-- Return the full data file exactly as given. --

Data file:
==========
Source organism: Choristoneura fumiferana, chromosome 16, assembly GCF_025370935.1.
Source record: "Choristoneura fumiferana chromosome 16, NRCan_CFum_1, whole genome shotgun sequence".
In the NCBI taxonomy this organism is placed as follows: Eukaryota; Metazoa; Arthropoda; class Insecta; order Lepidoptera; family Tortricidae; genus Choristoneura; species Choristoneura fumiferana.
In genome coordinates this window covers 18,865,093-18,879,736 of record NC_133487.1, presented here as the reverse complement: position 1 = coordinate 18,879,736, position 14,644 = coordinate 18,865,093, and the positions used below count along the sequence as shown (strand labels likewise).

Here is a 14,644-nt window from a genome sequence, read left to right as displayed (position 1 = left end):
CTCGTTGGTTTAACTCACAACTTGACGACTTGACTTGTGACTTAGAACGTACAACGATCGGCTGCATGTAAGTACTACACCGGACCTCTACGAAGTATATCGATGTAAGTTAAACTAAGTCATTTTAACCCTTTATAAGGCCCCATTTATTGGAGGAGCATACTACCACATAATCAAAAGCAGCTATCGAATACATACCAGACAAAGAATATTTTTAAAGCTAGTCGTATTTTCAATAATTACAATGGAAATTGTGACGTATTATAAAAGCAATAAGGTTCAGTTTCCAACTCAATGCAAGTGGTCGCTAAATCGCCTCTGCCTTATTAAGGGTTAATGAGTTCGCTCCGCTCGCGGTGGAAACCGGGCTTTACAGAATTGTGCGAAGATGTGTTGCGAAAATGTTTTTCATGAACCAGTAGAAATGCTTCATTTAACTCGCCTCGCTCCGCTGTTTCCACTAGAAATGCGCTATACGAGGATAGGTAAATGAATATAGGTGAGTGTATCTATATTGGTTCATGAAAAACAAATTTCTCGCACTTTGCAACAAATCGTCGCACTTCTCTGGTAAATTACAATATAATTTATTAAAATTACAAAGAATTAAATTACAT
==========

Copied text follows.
Source organism: Choristoneura fumiferana, chromosome 16, assembly GCF_025370935.1.
Source record: "Choristoneura fumiferana chromosome 16, NRCan_CFum_1, whole genome shotgun sequence".
In the NCBI taxonomy this organism is placed as follows: Eukaryota; Metazoa; Arthropoda; class Insecta; order Lepidoptera; family Tortricidae; genus Choristoneura; species Choristoneura fumiferana.
In genome coordinates this window covers 18,865,093-18,879,736 of record NC_133487.1, presented here as the reverse complement: position 1 = coordinate 18,879,736, position 14,644 = coordinate 18,865,093, and the positions used below count along the sequence as shown (strand labels likewise).

Here is a 14,644-nt window from a genome sequence, read left to right as displayed (position 1 = left end):
CTCGTTGGTTTAACTCACAACTTGACGACTTGACTTGTGACTTAGAACGTACAACGATCGGCTGCATGTAAGTACTACACCGGACCTCTACGAAGTATATCGATGTAAGTTAAACTAAGTCATTTTAACCCTTTATAAGGCCCCATTTATTGGAGGAGCATACTACCACATAATCAAAAGCAGCTATCGAATACATACCAGACAAAGAATATTTTTAAAGCTAGTCGTATTTTCAATAATTACAATGGAAATTGTGACGTATTATAAAAGCAATAAGGTTCAGTTTCCAACTCAATGCAAGTGGTCGCTAAATCGCCTCTGCCTTATTAAGGGTTAATGAGTTCGCTCCGCTCGCGGTGGAAACCGGGCTTTACAGAATTGTGCGAAGATGTGTTGCGAAAATGTTTTTCATGAACCAGTAGAAATGCTTCATTTAACTCGCCTCGCTCCGCTGTTTCCACTAGAAATGCGCTATACGAGGATAGGTAAATGAATATAGGTGAGTGTATCTATATTGGTTCATGAAAAACAAATTTCTCGCACTTTGCAACAAATCGTCGCACTTCTCTGGTAAATTACAATATAATTTATTAAAATTACAAAGAATTAAATTACAT